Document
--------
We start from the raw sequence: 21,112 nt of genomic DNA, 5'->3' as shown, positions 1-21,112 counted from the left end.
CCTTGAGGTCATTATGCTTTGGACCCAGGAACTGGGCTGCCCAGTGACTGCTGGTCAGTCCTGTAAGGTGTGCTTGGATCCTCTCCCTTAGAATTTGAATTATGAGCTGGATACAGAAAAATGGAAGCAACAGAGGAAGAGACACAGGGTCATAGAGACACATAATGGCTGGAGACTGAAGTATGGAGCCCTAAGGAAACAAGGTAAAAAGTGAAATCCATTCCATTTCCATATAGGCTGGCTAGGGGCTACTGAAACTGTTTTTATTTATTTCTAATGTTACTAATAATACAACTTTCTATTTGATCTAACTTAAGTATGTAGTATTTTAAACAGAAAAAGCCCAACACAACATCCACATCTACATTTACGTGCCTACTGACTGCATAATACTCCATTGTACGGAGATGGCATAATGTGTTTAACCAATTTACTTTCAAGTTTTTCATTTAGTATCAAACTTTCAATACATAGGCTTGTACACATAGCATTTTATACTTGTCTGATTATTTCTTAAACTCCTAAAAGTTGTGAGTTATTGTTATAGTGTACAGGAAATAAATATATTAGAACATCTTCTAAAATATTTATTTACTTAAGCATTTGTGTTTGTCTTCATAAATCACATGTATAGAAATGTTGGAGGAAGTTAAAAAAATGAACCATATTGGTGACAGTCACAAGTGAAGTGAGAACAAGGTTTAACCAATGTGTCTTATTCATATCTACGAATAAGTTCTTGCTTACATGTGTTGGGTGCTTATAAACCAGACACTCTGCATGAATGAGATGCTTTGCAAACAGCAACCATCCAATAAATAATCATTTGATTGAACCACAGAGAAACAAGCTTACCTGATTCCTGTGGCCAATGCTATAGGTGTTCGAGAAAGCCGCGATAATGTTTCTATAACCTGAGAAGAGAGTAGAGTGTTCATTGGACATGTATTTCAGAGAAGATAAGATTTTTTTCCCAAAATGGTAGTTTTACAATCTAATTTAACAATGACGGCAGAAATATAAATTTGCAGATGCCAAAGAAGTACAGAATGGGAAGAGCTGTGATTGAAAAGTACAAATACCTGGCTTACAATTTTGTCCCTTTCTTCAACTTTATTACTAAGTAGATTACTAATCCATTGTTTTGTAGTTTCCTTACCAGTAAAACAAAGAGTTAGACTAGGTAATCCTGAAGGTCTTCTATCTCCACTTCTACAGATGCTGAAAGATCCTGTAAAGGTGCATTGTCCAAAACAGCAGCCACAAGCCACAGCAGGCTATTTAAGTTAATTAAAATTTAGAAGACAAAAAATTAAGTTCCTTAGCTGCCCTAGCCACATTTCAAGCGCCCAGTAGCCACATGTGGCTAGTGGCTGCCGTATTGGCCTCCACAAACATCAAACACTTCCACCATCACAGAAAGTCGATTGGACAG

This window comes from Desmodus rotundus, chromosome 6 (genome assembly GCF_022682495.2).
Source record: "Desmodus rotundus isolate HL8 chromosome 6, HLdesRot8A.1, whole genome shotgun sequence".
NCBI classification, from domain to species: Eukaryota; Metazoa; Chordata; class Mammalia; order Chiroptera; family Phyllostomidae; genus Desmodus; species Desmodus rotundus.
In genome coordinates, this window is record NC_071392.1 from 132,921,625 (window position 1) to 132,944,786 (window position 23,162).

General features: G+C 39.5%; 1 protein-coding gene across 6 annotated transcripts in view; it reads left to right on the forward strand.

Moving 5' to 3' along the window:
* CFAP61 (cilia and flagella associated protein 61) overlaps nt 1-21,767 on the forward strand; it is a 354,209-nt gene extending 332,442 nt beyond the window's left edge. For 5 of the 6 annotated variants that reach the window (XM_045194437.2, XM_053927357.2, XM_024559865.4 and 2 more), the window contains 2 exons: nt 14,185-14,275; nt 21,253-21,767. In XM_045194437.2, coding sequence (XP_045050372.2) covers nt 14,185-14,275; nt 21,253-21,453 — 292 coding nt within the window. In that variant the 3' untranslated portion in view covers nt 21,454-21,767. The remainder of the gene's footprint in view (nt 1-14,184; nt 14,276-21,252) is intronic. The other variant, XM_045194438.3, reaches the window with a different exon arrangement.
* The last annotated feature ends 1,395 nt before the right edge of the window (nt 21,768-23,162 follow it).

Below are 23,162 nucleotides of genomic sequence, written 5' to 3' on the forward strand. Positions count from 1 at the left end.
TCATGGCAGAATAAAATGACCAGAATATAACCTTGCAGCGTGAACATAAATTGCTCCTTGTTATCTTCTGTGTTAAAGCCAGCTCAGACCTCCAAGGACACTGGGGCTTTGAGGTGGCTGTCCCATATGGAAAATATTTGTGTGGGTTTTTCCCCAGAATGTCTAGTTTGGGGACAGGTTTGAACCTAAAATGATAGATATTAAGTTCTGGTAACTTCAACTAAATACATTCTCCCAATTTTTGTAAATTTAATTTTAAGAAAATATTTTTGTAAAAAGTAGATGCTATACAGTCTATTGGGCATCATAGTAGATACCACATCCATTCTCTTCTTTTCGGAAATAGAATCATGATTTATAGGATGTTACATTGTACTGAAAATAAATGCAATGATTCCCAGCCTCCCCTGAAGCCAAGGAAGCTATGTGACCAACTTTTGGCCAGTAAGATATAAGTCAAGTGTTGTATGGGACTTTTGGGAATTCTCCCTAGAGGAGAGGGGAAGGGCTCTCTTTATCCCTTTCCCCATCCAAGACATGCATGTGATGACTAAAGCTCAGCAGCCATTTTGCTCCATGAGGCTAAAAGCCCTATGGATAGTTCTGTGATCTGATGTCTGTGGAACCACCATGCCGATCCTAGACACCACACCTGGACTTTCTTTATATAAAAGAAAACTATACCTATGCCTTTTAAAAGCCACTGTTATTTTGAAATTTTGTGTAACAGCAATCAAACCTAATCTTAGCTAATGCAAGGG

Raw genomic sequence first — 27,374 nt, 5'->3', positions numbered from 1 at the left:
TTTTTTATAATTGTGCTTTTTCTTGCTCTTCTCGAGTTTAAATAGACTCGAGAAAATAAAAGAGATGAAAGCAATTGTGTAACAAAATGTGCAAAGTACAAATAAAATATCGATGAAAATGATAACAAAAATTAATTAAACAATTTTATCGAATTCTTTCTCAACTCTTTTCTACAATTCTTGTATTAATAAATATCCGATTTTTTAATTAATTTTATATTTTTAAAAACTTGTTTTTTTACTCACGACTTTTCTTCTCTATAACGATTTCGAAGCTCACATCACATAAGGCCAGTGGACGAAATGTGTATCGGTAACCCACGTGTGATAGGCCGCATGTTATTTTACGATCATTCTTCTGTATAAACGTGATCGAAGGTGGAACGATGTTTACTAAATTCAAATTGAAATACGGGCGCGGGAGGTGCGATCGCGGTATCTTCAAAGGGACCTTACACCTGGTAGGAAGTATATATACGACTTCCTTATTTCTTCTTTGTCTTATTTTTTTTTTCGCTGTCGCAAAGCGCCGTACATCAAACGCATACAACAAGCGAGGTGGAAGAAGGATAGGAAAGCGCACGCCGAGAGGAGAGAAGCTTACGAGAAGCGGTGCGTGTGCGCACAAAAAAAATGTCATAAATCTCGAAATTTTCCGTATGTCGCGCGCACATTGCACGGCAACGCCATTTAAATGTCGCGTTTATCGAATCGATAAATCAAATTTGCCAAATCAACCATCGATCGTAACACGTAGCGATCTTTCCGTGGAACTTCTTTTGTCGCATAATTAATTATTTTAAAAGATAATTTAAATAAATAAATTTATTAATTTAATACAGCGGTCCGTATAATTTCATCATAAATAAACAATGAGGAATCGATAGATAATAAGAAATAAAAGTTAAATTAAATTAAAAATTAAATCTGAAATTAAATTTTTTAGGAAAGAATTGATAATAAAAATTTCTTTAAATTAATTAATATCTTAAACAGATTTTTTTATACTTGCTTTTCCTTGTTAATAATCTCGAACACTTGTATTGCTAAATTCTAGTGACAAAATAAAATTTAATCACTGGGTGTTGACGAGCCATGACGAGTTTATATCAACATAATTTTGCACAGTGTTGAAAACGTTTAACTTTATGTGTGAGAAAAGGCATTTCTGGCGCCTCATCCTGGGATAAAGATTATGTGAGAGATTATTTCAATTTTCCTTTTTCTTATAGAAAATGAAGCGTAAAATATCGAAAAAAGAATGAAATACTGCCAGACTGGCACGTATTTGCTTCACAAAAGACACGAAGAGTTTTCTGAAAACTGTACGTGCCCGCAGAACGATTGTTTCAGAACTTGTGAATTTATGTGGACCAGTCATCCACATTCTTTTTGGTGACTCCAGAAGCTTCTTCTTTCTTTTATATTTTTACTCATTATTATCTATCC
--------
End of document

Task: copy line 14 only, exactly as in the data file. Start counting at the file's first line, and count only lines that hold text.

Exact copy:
TTTTTTATAATTGTGCTTTTTCTTGCTCTTCTCGAGTTTAAATAGACTCGAGAAAATAAAAGAGATGAAAGCAATTGTGTAACAAAATGTGCAAAGTACAAATAAAATATCGATGAAAATGATAACAAAAATTAATTAAACAATTTTATCGAATTCTTTCTCAACTCTTTTCTACAATTCTTGTATTAATAAATATCCGATTTTTTAATTAATTTTATATTTTTAAAAACTTGTTTTTTTACTCACGACTTTTCTTCTCTATAACGATTTCGAAGCTCACATCACATAAGGCCAGTGGACGAAATGTGTATCGGTAACCCACGTGTGATAGGCCGCATGTTATTTTACGATCATTCTTCTGTATAAACGTGATCGAAGGTGGAACGATGTTTACTAAATTCAAATTGAAATACGGGCGCGGGAGGTGCGATCGCGGTATCTTCAAAGGGACCTTACACCTGGTAGGAAGTATATATACGACTTCCTTATTTCTTCTTTGTCTTATTTTTTTTTTCGCTGTCGCAAAGCGCCGTACATCAAACGCATACAACAAGCGAGGTGGAAGAAGGATAGGAAAGCGCACGCCGAGAGGAGAGAAGCTTACGAGAAGCGGTGCGTGTGCGCACAAAAAAAATGTCATAAATCTCGAAATTTTCCGTATGTCGCGCGCACATTGCACGGCAACGCCATTTAAATGTCGCGTTTATCGAATCGATAAATCAAATTTGCCAAATCAACCATCGATCGTAACACGTAGCGATCTTTCCGTGGAACTTCTTTTGTCGCATAATTAATTATTTTAAAAGATAATTTAAATAAATAAATTTATTAATTTAATACAGCGGTCCGTATAATTTCATCATAAATAAACAATGAGGAATCGATAGATAATAAGAAATAAAAGTTAAATTAAATTAAAAATTAAATCTGAAATTAAATTTTTTAGGAAAGAATTGATAATAAAAATTTCTTTAAATTAATTAATATCTTAAACAGATTTTTTTATACTTGCTTTTCCTTGTTAATAATCTCGAACACTTGTATTGCTAAATTCTAGTGACAAAATAAAATTTAATCACTGGGTGTTGACGAGCCATGACGAGTTTATATCAACATAATTTTGCACAGTGTTGAAAACGTTTAACTTTATGTGTGAGAAAAGGCATTTCTGGCGCCTCATCCTGGGATAAAGATTATGTGAGAGATTATTTCAATTTTCCTTTTTCTTATAGAAAATGAAGCGTAAAATATCGAAAAAAGAATGAAATACTGCCAGACTGGCACGTATTTGCTTCACAAAAGACACGAAGAGTTTTCTGAAAACTGTACGTGCCCGCAGAACGATTGTTTCAGAACTTGTGAATTTATGTGGACCAGTCATCCACATTCTTTTTGGTGACTCCAGAAGCTTCTTCTTTCTTTTATATTTTTACTCATTATTATCTATCC